French protesters today continued cat-and-mouse tactics to block fuel shipments from oil depots, as President Nicolas Sarkozy vowed to punish street violence and France waits to see if momentum against pension reform will survive upcoming holidays and a Senate vote.
The French Senate today debated a rise in pension age from 60 to 62 and a full payment age rise from 65 to 67. The government appears to believe that oil shortages, the holidays, youth violence, and what is likely an affirmative vote on the pension bill will combine to suck the air out of anti-establishment strikes that date to last month.
Amid reports that lawmakers' vote may be delayed until next week, pensions minister Éric Woerth is pushing today an unusual “blocked vote” procedure in which the French Senate would vote straight up on the bill as it stands, as early as tomorrow, and not debate some 250 remaining amendments – a tactic likely to enrage the Socialists, who would be powerless to stop it.
French police since yesterday have been removing protesters blocking the nation’s 200 oil depots, only to find they show up later to re-block them. France's 12 oil refineries are closed by a radical cadre of workers requiring use of the depots. Fewer French gas stations are closed, according to Energy minister Jean-Louis Borloo, who qualified his remarks by saying the situation is “really improving, but slowly.”
Petroleum industry chief Jean-Louis Schilansky said, “The problem is to keep the depots unblocked continuously.”
Sarkozy seizes on violence to take tough line
Bus strikes were reported episodically in Toulouse, Rennes, and Lyon. The latter has been an epicenter of violence committed by younger teens, including today. Mr. Sarkozy today seized on media coverage of tear gas confrontations and shops that were ransacked in that city to push a tougher line, saying, “I saw on TV the protesters in the city of Lyon. It is a scandal; we will not let hoodlums have the last say in a democracy, a republic." He added: "This is not acceptable. They will be found, stopped, arrested, and punished … with no weakness.”
The French government today called out the Army to collect garbage that has been piling on the streets of Marseilles for nine days.
These pension strikes are sometimes characterized as an inchoate move against the Sarkozy government – but they have 70 percent public approval. However, the depth of that support and the willingness of an affluent middle class to make serious sacrifices to keep strikes going is not clear.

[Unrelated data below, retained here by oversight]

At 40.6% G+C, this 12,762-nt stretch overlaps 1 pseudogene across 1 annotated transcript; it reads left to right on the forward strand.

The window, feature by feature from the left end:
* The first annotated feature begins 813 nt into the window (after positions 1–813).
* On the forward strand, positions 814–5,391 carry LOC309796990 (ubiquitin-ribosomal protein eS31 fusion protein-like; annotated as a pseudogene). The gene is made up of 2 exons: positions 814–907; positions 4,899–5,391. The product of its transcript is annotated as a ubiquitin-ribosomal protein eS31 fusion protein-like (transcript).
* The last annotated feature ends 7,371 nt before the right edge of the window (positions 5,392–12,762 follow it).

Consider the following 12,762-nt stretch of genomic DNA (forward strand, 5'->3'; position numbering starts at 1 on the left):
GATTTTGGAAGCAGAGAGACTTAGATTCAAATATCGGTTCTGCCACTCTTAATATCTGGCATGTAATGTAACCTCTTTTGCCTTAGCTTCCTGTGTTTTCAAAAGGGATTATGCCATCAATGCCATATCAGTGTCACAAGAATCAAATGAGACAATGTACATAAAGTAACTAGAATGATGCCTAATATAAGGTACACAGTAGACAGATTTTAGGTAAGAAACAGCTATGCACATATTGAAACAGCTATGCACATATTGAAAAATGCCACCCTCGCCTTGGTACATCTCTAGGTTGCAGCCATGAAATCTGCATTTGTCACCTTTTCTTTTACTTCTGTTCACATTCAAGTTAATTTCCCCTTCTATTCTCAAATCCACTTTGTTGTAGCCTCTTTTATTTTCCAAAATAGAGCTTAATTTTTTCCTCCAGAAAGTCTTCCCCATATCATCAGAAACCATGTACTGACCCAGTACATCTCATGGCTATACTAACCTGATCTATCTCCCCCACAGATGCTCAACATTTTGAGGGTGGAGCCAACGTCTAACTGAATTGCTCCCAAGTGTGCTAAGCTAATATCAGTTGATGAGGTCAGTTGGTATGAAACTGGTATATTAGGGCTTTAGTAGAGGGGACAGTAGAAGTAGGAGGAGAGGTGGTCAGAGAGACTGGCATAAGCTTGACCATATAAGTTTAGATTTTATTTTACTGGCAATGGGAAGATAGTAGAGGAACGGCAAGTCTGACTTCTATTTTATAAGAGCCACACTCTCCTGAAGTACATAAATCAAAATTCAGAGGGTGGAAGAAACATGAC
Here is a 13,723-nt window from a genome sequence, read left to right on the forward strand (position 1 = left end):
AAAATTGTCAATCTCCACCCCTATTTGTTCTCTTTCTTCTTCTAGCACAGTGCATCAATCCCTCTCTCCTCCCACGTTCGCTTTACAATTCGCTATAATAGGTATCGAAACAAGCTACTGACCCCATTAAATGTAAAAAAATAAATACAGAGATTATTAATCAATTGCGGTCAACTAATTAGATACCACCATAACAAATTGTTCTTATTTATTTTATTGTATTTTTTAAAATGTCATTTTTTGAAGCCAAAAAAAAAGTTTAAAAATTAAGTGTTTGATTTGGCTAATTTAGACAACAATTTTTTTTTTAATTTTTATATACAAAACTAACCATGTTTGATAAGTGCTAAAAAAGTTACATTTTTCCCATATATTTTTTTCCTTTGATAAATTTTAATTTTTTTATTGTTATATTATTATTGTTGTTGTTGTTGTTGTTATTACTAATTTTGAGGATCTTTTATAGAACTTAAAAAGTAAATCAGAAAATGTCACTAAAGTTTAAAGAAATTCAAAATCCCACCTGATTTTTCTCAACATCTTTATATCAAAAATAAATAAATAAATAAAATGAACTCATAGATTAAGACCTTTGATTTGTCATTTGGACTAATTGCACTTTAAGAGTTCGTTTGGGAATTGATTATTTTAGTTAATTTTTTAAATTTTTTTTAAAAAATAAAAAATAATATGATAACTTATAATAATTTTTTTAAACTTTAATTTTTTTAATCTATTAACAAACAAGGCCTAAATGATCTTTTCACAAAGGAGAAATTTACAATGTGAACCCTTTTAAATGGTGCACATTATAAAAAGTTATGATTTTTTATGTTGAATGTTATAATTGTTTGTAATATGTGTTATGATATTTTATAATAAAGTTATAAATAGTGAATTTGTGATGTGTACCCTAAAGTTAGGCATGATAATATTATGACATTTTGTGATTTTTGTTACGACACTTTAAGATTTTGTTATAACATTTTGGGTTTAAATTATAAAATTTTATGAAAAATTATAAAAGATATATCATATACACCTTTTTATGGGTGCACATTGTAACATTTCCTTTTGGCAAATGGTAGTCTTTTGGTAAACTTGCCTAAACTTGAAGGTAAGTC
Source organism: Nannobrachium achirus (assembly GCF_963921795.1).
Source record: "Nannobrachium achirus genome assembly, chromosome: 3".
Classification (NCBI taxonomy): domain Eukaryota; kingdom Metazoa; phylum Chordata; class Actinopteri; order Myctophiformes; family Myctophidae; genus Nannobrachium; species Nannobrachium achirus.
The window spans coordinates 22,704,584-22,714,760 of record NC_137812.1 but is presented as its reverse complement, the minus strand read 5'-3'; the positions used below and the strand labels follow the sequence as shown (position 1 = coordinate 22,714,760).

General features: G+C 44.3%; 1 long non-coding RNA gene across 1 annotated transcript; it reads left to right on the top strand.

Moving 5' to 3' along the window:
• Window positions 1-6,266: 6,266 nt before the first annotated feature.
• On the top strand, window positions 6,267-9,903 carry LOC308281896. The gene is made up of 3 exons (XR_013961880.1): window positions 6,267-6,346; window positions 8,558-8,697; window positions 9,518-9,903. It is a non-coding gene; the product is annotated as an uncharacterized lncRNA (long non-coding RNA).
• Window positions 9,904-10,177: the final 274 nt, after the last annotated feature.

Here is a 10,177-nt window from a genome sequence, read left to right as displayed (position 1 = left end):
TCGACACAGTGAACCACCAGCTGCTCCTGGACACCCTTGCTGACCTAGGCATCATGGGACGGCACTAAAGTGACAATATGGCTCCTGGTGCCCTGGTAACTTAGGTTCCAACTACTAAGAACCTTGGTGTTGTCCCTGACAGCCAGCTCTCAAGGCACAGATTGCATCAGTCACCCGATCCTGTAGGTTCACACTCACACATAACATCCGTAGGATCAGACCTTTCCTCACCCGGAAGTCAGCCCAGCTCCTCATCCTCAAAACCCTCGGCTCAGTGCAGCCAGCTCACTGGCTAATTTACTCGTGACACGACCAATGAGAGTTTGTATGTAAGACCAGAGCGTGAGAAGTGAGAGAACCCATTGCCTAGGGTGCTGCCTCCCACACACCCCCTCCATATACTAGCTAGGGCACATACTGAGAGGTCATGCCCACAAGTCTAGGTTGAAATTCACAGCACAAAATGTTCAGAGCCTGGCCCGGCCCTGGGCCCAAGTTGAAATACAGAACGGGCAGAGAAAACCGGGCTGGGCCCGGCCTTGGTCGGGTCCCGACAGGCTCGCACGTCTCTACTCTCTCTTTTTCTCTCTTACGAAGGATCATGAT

Union leaders, meeting today, are reportedly divided over the strike, with some willing to stop, fearing the effect of a prolonged failure. Others fear for their own legitimacy if they stop too quickly.
Today, the unions in a collective meeting decided to split the difference. They will hold a strike next Thursday, Oct. 28, and a demonstration is set for Saturday Nov. 6.
Much of the core movement is being taken up by oil workers and high school students, though some analysts question the commitment of students who will likely refuse to continue striking during upcoming holidays. Today, between 4,000 and 12,000 students marched peacefully in Paris, though the turnout was not considered significant enough to create new momentum. Government estimates have 312 of more than 4,000 high schools nationally joining the protests; the unions report a figure of 1,300.
Underlying assumptions are wrong
Hugues Serraf, a political economist and prominent blogger, told the Monitor that the movement was not sufficiently strong at its conceptual basis. “My take is that this will die out on the weekend, during the holidays.”
He said the core assumption of many students, that raising retirement age two years will sap jobs, “is nonsense as a theory. Economies don’t work like that. When you start saying you have a limited amount of jobs, well, that could just as well be turned against immigrants who take jobs. But the job market has not proven to work like this.”
Pierre Haski, editor of the online news agency Rue 89, faults Sarkozy for pushing through reforms that everyone agrees may be needed, but in a heavy-handed fashion and without negotiations with the unions, prompting a broader questioning of French society by young people.